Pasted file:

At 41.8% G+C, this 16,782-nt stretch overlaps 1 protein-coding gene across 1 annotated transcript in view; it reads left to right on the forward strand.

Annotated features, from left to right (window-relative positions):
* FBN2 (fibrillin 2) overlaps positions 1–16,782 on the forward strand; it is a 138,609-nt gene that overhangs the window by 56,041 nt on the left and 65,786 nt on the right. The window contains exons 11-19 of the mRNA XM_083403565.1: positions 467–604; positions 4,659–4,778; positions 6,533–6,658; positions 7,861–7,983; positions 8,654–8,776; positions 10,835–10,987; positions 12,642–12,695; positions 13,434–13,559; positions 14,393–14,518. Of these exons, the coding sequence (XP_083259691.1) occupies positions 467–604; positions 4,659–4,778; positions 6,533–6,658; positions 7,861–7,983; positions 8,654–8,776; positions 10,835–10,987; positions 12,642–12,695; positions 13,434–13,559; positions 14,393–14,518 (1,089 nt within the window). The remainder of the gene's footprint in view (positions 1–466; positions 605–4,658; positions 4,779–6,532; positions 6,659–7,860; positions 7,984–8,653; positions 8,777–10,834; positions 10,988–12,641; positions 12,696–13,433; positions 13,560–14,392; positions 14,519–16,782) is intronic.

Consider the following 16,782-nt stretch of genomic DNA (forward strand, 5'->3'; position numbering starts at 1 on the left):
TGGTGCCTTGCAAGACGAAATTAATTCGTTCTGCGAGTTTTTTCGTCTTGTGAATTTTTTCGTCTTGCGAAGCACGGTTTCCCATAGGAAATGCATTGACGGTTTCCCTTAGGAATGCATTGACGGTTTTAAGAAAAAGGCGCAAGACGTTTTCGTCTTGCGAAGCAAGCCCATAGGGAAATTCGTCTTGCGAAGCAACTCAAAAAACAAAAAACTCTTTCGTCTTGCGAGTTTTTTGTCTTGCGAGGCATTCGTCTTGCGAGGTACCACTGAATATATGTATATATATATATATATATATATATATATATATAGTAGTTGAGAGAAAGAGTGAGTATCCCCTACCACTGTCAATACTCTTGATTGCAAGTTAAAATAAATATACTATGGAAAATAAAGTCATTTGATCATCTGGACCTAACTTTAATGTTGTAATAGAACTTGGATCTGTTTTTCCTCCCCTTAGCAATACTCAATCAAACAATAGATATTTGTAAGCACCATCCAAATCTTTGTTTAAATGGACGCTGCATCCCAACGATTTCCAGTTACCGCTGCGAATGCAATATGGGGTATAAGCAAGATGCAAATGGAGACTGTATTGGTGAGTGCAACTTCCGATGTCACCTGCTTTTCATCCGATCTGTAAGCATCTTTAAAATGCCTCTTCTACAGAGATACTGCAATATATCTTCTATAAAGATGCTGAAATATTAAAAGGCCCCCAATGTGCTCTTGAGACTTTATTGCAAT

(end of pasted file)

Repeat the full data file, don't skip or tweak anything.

At 41.8% G+C, this 16,782-nt stretch overlaps 1 protein-coding gene across 1 annotated transcript in view; it reads left to right on the forward strand.

Annotated features, from left to right (window-relative positions):
* FBN2 (fibrillin 2) overlaps positions 1–16,782 on the forward strand; it is a 138,609-nt gene that overhangs the window by 56,041 nt on the left and 65,786 nt on the right. The window contains exons 11-19 of the mRNA XM_083403565.1: positions 467–604; positions 4,659–4,778; positions 6,533–6,658; positions 7,861–7,983; positions 8,654–8,776; positions 10,835–10,987; positions 12,642–12,695; positions 13,434–13,559; positions 14,393–14,518. Of these exons, the coding sequence (XP_083259691.1) occupies positions 467–604; positions 4,659–4,778; positions 6,533–6,658; positions 7,861–7,983; positions 8,654–8,776; positions 10,835–10,987; positions 12,642–12,695; positions 13,434–13,559; positions 14,393–14,518 (1,089 nt within the window). The remainder of the gene's footprint in view (positions 1–466; positions 605–4,658; positions 4,779–6,532; positions 6,659–7,860; positions 7,984–8,653; positions 8,777–10,834; positions 10,988–12,641; positions 12,696–13,433; positions 13,560–14,392; positions 14,519–16,782) is intronic.

Consider the following 16,782-nt stretch of genomic DNA (forward strand, 5'->3'; position numbering starts at 1 on the left):
TGGTGCCTTGCAAGACGAAATTAATTCGTTCTGCGAGTTTTTTCGTCTTGTGAATTTTTTCGTCTTGCGAAGCACGGTTTCCCATAGGAAATGCATTGACGGTTTCCCTTAGGAATGCATTGACGGTTTTAAGAAAAAGGCGCAAGACGTTTTCGTCTTGCGAAGCAAGCCCATAGGGAAATTCGTCTTGCGAAGCAACTCAAAAAACAAAAAACTCTTTCGTCTTGCGAGTTTTTTGTCTTGCGAGGCATTCGTCTTGCGAGGTACCACTGAATATATGTATATATATATATATATATATATATATATATATAGTAGTTGAGAGAAAGAGTGAGTATCCCCTACCACTGTCAATACTCTTGATTGCAAGTTAAAATAAATATACTATGGAAAATAAAGTCATTTGATCATCTGGACCTAACTTTAATGTTGTAATAGAACTTGGATCTGTTTTTCCTCCCCTTAGCAATACTCAATCAAACAATAGATATTTGTAAGCACCATCCAAATCTTTGTTTAAATGGACGCTGCATCCCAACGATTTCCAGTTACCGCTGCGAATGCAATATGGGGTATAAGCAAGATGCAAATGGAGACTGTATTGGTGAGTGCAACTTCCGATGTCACCTGCTTTTCATCCGATCTGTAAGCATCTTTAAAATGCCTCTTCTACAGAGATACTGCAATATATCTTCTATAAAGATGCTGAAATATTAAAAGGCCCCCAATGTGCTCTTGAGACTTTATTGCAAT